DefyingDefying are a 4 piece progressive metal band from Poland who formed in 2008 and “Nexus Artificial” is their first effort at a full length album after the 2010 “Portraits” Ep. What makes this release interesting is that it is a concept album, quite an ambitious theme for a debut album. The band themselves have stated that “Nexus Artificial” proposes a question and popular conspiracy theory – what if the so called creator which is often identified with the all powerful deity which some believe created us, actually had some kind of extraterrestrial roots?

A concept album is a tricky thing to pull off. Artists like Ayreon pull it off perfectly, spanning an entire career out of these kinds of albums. Dream Theater, Pink Floyd, Queensryche and others have released a concept album or two and done it well, whilst other bands like Greenday have tried and failed miserably (what do you expect from them though?)

“Demiourgos” opens the album, it is a quiet mix of samples which you can’t really hear unless you turn it up. It ends with the line “We aren’t alone in the universe at all” before the start of “Newborn Sun”, the first actual song of the album comes in. It weighs in at nearly 10 minutes long and starts off with a steadily building instrumental section before the song kicks in. The harsh vocals, reminiscent of metalcore and modern death metal compliment the accompanying music well – tight, precise riffs and relentless drumming, which breaks into an acoustic section towards the end of the song. It seems almost like the band is putting everything they have to show on offer in the first proper track to see if it can keep your attention or not, a trick which can sometimes backfire.

“Portraits” follows with an almost tribal styled drumming before the rest of the band kicks in. The harsh metal edge of the guitars and bass over the furious drumming and dramatic synths adds a sense of urgency before it slows down and eventually turns to a clean section. The growled vocals remain over this cleaner passage before the distortion kicks back in again, switching between the two styles with the occasional solo or whispered lyrics to keep with the sense of something bigger coming. “Prayers” comes next, and like the previous tracks, it takes at least a minute or two to get going. The hypnotic feel to it with the whispered vocals and guest female backing singer adds a new dimension to the albums sound and it works well when it finally kicks in, the whispers turning to low growls and the distortion slowly creeping in towards the end.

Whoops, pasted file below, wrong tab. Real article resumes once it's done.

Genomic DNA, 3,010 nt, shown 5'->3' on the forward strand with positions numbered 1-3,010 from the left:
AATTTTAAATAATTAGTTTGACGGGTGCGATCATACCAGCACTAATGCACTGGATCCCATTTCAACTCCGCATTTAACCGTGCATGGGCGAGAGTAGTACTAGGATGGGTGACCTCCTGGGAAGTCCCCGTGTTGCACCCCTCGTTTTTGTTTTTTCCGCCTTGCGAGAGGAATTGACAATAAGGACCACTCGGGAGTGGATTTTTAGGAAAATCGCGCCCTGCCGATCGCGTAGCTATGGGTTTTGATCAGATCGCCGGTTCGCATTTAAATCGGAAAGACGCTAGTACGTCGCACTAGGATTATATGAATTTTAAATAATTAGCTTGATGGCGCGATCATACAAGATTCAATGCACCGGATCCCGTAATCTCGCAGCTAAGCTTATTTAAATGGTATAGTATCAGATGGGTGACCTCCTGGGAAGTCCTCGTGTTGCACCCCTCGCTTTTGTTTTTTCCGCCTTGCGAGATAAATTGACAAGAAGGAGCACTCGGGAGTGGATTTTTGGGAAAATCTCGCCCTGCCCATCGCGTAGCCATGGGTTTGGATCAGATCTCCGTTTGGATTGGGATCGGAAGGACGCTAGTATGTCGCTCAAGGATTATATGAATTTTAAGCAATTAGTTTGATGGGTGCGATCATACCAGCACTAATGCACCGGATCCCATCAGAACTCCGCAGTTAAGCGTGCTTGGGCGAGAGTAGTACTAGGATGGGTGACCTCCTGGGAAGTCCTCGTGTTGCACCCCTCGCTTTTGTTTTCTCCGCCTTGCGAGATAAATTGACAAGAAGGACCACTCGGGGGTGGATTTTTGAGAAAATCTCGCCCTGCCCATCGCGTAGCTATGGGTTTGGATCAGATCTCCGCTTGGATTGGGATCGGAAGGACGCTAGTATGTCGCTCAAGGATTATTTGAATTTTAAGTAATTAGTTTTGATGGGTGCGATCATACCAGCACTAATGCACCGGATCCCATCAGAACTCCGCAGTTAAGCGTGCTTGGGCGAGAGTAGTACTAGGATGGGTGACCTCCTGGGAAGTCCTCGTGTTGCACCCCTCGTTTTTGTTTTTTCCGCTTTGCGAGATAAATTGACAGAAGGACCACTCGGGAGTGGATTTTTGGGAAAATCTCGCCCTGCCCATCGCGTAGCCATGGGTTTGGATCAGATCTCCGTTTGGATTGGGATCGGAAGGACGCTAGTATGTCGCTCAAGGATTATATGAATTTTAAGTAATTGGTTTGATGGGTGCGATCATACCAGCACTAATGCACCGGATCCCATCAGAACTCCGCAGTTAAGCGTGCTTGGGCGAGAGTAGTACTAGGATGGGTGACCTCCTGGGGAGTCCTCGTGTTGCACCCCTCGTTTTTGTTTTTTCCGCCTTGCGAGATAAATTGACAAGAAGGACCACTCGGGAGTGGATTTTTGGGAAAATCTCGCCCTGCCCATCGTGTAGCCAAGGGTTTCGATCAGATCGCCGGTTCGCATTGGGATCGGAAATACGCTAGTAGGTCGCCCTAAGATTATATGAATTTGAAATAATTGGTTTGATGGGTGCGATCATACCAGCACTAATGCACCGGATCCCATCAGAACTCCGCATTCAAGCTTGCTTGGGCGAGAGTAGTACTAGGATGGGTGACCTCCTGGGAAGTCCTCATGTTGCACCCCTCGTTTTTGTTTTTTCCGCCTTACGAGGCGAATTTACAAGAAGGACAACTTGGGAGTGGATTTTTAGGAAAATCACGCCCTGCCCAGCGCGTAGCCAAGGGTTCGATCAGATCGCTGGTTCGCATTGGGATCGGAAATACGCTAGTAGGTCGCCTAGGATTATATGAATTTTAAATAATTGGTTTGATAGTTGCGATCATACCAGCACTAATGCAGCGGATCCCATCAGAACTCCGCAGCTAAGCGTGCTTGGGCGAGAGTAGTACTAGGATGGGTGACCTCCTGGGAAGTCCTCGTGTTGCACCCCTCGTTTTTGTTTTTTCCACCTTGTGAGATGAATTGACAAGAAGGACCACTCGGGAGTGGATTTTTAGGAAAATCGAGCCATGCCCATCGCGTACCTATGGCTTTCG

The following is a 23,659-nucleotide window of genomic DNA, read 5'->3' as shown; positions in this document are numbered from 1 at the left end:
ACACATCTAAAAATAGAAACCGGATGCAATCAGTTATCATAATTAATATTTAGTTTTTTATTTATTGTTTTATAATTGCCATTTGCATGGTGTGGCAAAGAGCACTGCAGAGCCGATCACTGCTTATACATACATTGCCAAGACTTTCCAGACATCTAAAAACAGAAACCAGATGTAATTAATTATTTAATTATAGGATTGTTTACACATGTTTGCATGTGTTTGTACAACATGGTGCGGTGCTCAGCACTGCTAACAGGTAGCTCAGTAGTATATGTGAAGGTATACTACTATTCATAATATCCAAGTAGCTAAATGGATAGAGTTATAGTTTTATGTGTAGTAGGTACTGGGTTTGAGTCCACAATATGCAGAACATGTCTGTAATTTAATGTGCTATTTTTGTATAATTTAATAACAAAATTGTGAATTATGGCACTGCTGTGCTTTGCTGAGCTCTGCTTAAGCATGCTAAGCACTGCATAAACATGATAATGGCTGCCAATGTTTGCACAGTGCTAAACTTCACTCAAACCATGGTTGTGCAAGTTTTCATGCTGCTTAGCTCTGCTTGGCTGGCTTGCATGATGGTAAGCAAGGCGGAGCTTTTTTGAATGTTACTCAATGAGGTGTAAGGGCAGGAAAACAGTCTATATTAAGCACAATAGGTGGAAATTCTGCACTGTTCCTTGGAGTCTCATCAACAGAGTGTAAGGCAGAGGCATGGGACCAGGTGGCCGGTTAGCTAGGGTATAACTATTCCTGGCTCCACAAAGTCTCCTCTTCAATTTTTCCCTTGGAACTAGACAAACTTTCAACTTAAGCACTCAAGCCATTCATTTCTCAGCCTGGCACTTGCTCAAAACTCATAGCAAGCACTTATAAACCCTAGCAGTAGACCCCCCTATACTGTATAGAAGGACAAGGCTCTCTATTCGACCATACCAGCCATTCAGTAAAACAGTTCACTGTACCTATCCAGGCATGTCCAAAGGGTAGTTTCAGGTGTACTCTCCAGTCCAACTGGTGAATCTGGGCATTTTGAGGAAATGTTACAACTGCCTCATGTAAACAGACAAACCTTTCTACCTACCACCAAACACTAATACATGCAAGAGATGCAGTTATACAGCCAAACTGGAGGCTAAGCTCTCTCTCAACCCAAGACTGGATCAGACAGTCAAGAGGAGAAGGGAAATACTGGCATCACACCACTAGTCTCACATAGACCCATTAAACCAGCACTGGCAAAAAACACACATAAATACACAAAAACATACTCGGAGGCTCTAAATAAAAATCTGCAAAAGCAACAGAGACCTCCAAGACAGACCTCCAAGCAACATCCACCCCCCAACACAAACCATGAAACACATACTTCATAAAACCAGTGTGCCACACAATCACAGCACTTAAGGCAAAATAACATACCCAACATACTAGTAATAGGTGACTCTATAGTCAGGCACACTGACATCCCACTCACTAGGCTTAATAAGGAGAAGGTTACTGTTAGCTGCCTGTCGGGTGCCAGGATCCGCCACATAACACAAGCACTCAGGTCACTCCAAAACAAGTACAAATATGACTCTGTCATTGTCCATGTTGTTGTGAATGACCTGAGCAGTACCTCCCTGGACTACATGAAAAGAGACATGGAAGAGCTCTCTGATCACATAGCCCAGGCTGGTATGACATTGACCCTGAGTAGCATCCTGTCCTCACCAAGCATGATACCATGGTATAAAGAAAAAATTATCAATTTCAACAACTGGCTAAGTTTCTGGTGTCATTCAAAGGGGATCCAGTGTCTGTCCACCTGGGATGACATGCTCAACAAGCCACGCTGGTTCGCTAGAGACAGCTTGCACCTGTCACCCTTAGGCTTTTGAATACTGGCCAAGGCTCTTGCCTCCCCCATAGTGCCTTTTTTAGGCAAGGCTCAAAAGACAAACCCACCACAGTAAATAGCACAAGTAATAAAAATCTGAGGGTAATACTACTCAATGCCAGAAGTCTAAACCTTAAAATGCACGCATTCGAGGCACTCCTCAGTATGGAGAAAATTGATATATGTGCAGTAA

“Mismatch” doesn’t seem to flow from the previous track, but its little bother as the complex bass, drums and rhythm guitar allows the lead lines to sound more exotic and to stand out. The solo towards the end of the song breaks into the faster playing usually associated with prog bands, but it works well with the song, it’s not just playing for the sake of playing. “Imitation” is a departure from the fast paced ending of the previous track but it brings the hypnotic bass-line back from ‘Prayers’. It’s a slower number than some of the album and it has a huge feel to it with some of the riffs and sounds it creates, especially round the middle of the track before it tails off into the clean intricate instrumental passages once again.

“Ningma” is another sample-based track, and unless you actually looked for it, you’d think it was actually part of the following track “Anaesthesia”. This follows a similar pattern to ‘Imitation’, harsh growled whispers and a steady, gradually building feel which comes to a climax towards the end of the song. “Suppression” is the final ‘proper” track of the album. It still takes at least a minute to kick in, like most of the album does, but it seems to wrap everything up from the previous tracks – the rhythm section of the song serving to accent the overlying leads, creating a massive sound and distinct feel, jumping between clean passages and heavily distorted ones, gradually building up to a climax with the final minute of noise and samples “AB Origins” which like “Demiourgos” and “Ningma”, offers nothing to the album as a whole.

Overall, it is a solid effort at a debut, but a bit too ambitious in parts. The 3-4 minutes of wasted time with the three sample-tracks and the slow starting nature of the album hinder it . Every track takes a while to finally get somewhere, only for it to stall when it sounds promising or it just fades back, leaving a slight disappointment. Defying might have the right ideas and the musical ability, but it was the wrong moment to try something like this.

(6/10 Fraggle)